Much of the mainstream media has picked up on Prime Minister Justin Trudeau’s visit this week with some Quebec farmers at the Union des producteurs agricoles (UPA) headquarters. I was not at the event, nor have I talked to anyone in attendance, but coverage of the event is focused on farmers painting a very dire financial picture for Trudeau.
I am glad that he appeared at the UPA event, but I don’t think he should stop there.
Prime ministers don’t talk to farmers like this very often, so the media coverage is warranted. During the Trump administration, then president Donald Trump spoke at the American Farm Bureau meeting twice to large crowds and fan fair. In both cases, visits like these are more about politics and safe environments than effecting change. Prime Minister Trudeau telling the Quebec farmers that they were “seen and heard” is him being on-brand with over-the-top empathy, in my opinion.
If you really want to be the “seen and heard” guy, Trudeau, you should take the opportunity to visit with farmers across the country and hear a broader context of concerns for the industry. Quebec is a slice of agriculture, albeit an important one. The trouble with the diversification of agriculture is that the industry’s perspectives are as vast as the country it resides within. The conversation had yesterday in Quebec is just one of many conversations this government should be having with farmers directly.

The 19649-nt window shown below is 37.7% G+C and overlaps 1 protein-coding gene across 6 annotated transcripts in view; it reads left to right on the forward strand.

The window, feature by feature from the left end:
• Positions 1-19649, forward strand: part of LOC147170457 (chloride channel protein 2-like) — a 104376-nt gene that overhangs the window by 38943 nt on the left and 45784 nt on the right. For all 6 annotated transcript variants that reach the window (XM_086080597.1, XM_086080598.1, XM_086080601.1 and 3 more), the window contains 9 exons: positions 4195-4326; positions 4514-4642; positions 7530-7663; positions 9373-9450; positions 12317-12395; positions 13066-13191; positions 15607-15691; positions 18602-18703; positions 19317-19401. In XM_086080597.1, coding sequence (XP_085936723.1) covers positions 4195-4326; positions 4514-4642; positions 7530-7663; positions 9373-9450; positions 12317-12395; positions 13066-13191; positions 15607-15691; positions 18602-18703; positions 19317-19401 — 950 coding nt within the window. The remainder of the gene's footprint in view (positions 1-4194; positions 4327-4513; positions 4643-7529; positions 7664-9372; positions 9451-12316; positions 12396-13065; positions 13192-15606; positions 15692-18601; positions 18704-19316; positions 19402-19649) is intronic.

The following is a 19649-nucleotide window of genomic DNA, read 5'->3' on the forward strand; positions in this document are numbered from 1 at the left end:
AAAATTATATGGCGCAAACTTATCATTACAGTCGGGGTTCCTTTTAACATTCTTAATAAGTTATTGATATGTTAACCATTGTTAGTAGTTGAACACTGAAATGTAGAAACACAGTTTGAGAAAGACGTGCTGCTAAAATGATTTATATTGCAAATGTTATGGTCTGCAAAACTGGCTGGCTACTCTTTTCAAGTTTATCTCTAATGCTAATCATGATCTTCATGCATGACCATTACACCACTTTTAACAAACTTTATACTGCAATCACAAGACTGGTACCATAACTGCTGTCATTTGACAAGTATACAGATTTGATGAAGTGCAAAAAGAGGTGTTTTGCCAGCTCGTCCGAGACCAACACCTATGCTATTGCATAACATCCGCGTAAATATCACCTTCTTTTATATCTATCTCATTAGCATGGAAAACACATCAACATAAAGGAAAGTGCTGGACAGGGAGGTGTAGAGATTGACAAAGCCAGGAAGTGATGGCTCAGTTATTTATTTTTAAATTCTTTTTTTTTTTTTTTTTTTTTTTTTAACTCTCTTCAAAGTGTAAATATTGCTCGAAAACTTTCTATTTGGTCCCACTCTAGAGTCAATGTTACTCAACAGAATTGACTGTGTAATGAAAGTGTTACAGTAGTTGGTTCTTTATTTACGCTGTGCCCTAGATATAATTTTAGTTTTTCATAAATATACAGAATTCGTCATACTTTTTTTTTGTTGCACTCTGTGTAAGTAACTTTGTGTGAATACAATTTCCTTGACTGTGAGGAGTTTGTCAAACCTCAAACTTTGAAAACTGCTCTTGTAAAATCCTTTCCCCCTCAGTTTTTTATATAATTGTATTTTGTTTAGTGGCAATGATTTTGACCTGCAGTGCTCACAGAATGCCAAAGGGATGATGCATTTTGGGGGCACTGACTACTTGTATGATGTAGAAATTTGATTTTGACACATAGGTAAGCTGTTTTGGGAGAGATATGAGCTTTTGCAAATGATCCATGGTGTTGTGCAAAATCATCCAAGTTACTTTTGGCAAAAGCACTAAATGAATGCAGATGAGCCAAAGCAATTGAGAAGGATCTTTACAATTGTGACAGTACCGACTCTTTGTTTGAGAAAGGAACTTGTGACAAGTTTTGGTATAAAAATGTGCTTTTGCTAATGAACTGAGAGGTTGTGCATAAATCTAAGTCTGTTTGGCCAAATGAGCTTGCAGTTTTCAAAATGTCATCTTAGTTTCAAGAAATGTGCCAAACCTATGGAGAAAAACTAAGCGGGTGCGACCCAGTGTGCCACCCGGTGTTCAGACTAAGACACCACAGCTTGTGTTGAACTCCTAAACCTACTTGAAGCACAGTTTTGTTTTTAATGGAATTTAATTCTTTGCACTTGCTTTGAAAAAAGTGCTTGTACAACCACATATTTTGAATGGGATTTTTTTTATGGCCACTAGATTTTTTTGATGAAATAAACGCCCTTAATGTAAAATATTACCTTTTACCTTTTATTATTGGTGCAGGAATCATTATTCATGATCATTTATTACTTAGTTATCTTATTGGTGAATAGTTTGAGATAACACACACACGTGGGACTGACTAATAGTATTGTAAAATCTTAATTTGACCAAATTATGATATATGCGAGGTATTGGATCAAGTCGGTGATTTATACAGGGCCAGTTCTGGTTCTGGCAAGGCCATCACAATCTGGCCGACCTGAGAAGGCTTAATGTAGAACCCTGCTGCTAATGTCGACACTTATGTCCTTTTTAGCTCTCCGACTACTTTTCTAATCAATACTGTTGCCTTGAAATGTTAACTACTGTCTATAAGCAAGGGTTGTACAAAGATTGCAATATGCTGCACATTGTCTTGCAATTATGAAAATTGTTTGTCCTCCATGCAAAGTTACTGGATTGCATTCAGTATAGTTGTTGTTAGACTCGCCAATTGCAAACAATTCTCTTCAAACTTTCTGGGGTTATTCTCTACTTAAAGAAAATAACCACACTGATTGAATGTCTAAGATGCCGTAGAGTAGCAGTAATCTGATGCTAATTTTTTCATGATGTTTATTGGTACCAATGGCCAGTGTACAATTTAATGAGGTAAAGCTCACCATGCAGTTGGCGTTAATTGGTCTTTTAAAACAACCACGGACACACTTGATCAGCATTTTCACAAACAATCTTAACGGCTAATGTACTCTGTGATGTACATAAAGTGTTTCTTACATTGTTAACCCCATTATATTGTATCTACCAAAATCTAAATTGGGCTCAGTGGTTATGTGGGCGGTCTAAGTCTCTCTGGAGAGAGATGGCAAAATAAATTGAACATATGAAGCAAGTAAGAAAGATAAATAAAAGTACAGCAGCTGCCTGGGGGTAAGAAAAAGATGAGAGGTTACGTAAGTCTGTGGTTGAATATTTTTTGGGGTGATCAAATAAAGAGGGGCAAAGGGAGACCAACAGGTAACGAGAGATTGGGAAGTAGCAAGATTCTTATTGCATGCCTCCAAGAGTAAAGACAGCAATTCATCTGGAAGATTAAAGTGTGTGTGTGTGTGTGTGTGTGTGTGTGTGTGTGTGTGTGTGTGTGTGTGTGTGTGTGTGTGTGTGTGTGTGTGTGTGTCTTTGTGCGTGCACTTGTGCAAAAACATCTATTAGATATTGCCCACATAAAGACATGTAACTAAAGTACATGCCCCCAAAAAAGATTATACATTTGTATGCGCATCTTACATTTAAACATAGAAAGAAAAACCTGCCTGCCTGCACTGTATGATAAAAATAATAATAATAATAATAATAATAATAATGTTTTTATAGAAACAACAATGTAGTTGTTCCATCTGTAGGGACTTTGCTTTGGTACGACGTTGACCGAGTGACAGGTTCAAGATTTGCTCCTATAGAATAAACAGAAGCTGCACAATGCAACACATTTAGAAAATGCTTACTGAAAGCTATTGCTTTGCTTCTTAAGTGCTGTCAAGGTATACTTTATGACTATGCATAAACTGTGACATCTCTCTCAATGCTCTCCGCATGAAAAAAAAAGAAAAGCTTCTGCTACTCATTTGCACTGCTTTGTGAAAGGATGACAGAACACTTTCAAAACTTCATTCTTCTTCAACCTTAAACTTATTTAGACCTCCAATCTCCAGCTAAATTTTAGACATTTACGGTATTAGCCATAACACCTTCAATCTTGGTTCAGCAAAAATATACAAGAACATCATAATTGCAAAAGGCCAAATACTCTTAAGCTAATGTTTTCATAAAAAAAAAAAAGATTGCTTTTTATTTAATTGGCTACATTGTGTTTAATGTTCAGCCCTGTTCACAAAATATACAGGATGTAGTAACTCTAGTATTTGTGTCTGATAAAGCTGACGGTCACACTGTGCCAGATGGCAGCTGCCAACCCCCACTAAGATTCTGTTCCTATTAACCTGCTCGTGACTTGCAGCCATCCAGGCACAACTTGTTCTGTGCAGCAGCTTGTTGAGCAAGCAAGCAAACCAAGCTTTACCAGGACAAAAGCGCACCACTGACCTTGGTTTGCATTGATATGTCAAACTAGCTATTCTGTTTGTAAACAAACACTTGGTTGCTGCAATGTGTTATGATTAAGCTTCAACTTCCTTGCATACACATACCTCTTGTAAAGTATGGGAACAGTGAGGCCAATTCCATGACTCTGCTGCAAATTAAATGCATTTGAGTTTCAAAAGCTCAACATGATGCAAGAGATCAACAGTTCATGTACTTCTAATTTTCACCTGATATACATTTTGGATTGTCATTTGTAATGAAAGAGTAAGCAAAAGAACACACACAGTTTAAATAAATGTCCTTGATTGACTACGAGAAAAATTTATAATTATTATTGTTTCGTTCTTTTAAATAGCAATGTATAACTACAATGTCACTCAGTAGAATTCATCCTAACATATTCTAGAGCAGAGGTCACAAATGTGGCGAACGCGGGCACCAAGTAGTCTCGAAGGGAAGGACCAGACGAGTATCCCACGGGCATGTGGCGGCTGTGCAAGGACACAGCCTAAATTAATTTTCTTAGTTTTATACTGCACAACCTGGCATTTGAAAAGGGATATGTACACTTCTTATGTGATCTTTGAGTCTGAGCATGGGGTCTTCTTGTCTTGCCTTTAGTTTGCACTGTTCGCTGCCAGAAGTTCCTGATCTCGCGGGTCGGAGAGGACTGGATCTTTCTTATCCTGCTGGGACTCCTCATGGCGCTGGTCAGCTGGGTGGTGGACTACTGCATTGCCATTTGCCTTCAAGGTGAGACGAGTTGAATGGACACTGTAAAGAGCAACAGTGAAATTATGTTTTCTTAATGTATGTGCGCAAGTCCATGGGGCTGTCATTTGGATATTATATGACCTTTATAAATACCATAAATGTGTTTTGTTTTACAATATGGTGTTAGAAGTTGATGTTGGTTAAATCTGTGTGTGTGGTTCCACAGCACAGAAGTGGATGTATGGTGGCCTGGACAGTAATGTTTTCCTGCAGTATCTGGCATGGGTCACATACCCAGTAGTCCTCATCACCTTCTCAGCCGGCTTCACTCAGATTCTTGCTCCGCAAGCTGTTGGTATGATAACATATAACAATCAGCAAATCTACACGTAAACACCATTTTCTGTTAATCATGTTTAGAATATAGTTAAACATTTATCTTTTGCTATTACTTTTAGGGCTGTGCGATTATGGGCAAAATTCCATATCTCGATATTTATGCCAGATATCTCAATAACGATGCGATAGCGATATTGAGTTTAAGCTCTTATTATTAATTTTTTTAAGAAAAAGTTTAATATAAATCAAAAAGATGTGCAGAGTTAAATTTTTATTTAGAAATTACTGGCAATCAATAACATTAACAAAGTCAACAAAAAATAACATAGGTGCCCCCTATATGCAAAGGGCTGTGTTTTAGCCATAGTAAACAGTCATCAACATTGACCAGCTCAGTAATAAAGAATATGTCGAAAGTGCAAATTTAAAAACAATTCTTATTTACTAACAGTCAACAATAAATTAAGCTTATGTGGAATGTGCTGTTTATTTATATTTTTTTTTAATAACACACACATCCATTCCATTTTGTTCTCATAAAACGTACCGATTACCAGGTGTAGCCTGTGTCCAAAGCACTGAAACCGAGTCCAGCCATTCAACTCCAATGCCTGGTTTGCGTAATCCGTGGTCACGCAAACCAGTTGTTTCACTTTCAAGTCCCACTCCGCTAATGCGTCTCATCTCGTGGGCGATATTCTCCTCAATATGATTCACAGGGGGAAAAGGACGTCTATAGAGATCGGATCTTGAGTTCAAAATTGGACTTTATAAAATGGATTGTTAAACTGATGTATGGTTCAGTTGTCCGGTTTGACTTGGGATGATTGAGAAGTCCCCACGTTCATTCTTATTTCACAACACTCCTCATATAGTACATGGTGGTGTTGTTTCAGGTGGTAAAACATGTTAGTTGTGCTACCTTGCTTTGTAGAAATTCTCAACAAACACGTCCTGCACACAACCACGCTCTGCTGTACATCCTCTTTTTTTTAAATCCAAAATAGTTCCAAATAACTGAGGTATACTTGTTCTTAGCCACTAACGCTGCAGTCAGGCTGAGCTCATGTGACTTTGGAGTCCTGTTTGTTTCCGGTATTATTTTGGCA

The political reality for the federal government is that Canadian farmers outside of Quebec do not feel they are supported. According to the January 2023 results of the Canadian Farmer Sentiment Index only 2% of farmers and ranchers feel the federal government supports the agricultural industry.
Since the Prime Minster is so interested in seeing and hearing farmers’ concerns, I would love to see stops in Atlantic Canada, Ontario, the Prairies, and British Columbia.
It seems that the UPA farmers selected to attend the event were focused on profitability, which is a slice of where a majority of the concerns lie. Profitability is an outcome that is relative and difficult to fix unless you are resolving with straight ad hoc cash subsidies. It’s my belief that if the sample of farmers were broadened, you would hear a much more diverse cross-section of issues raised. Back in December, I wrote about these concerns after the Grow Canada meeting although it’s not fully inclusive.
I encourage Prime Minister Trudeau to be seen across the entire country and hear more about the concerns of all farmers and ranchers.